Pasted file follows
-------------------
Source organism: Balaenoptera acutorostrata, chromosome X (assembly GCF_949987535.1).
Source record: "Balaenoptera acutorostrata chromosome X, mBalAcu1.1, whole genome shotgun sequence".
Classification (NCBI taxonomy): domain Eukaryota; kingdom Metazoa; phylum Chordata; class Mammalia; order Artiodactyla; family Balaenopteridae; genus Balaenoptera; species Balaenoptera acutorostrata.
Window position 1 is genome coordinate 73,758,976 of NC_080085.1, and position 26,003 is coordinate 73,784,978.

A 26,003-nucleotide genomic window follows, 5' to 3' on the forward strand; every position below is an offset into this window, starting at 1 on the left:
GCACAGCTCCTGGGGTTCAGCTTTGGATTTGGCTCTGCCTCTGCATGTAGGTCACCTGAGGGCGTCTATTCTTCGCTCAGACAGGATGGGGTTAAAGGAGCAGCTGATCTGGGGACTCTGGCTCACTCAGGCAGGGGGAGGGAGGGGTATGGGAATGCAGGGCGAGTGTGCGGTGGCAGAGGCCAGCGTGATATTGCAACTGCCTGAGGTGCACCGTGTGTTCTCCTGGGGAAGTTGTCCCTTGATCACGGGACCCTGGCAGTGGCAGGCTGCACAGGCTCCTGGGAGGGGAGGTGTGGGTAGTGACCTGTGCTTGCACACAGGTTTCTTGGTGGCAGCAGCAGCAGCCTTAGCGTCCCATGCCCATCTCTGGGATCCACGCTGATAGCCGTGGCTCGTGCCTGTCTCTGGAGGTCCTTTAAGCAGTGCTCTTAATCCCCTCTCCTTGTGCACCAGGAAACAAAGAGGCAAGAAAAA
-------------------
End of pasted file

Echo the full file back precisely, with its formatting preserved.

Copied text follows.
Source organism: Balaenoptera acutorostrata, chromosome X (assembly GCF_949987535.1).
Source record: "Balaenoptera acutorostrata chromosome X, mBalAcu1.1, whole genome shotgun sequence".
Classification (NCBI taxonomy): domain Eukaryota; kingdom Metazoa; phylum Chordata; class Mammalia; order Artiodactyla; family Balaenopteridae; genus Balaenoptera; species Balaenoptera acutorostrata.
Window position 1 is genome coordinate 73,758,976 of NC_080085.1, and position 26,003 is coordinate 73,784,978.

A 26,003-nucleotide genomic window follows, 5' to 3' on the forward strand; every position below is an offset into this window, starting at 1 on the left:
GCACAGCTCCTGGGGTTCAGCTTTGGATTTGGCTCTGCCTCTGCATGTAGGTCACCTGAGGGCGTCTATTCTTCGCTCAGACAGGATGGGGTTAAAGGAGCAGCTGATCTGGGGACTCTGGCTCACTCAGGCAGGGGGAGGGAGGGGTATGGGAATGCAGGGCGAGTGTGCGGTGGCAGAGGCCAGCGTGATATTGCAACTGCCTGAGGTGCACCGTGTGTTCTCCTGGGGAAGTTGTCCCTTGATCACGGGACCCTGGCAGTGGCAGGCTGCACAGGCTCCTGGGAGGGGAGGTGTGGGTAGTGACCTGTGCTTGCACACAGGTTTCTTGGTGGCAGCAGCAGCAGCCTTAGCGTCCCATGCCCATCTCTGGGATCCACGCTGATAGCCGTGGCTCGTGCCTGTCTCTGGAGGTCCTTTAAGCAGTGCTCTTAATCCCCTCTCCTTGTGCACCAGGAAACAAAGAGGCAAGAAAAA